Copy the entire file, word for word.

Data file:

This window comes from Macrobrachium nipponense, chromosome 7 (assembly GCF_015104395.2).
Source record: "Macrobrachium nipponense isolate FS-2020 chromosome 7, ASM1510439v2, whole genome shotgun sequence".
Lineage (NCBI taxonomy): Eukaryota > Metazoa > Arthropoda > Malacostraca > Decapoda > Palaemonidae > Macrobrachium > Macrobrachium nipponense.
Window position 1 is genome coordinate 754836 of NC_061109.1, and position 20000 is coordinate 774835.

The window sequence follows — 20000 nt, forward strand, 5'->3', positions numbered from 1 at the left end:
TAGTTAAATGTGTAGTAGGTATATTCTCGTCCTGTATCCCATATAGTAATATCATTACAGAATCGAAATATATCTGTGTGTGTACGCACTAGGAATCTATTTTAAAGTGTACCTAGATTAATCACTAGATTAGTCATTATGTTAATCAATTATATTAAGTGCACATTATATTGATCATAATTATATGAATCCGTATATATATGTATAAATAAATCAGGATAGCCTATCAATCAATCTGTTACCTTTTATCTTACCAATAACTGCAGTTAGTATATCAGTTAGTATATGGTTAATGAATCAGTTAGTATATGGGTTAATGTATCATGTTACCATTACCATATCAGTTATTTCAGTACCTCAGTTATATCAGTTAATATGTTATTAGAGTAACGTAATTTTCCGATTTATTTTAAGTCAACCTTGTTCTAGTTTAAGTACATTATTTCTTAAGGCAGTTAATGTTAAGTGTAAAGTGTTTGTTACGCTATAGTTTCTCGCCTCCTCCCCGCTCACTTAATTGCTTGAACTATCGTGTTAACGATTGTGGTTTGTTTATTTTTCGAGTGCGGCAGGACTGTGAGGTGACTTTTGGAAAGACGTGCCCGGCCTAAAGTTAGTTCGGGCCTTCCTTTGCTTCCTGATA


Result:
This window comes from Macrobrachium nipponense, chromosome 7 (assembly GCF_015104395.2).
Source record: "Macrobrachium nipponense isolate FS-2020 chromosome 7, ASM1510439v2, whole genome shotgun sequence".
Lineage (NCBI taxonomy): Eukaryota > Metazoa > Arthropoda > Malacostraca > Decapoda > Palaemonidae > Macrobrachium > Macrobrachium nipponense.
Window position 1 is genome coordinate 754836 of NC_061109.1, and position 20000 is coordinate 774835.

The window sequence follows — 20000 nt, forward strand, 5'->3', positions numbered from 1 at the left end:
TAGTTAAATGTGTAGTAGGTATATTCTCGTCCTGTATCCCATATAGTAATATCATTACAGAATCGAAATATATCTGTGTGTGTACGCACTAGGAATCTATTTTAAAGTGTACCTAGATTAATCACTAGATTAGTCATTATGTTAATCAATTATATTAAGTGCACATTATATTGATCATAATTATATGAATCCGTATATATATGTATAAATAAATCAGGATAGCCTATCAATCAATCTGTTACCTTTTATCTTACCAATAACTGCAGTTAGTATATCAGTTAGTATATGGTTAATGAATCAGTTAGTATATGGGTTAATGTATCATGTTACCATTACCATATCAGTTATTTCAGTACCTCAGTTATATCAGTTAATATGTTATTAGAGTAACGTAATTTTCCGATTTATTTTAAGTCAACCTTGTTCTAGTTTAAGTACATTATTTCTTAAGGCAGTTAATGTTAAGTGTAAAGTGTTTGTTACGCTATAGTTTCTCGCCTCCTCCCCGCTCACTTAATTGCTTGAACTATCGTGTTAACGATTGTGGTTTGTTTATTTTTCGAGTGCGGCAGGACTGTGAGGTGACTTTTGGAAAGACGTGCCCGGCCTAAAGTTAGTTCGGGCCTTCCTTTGCTTCCTGATA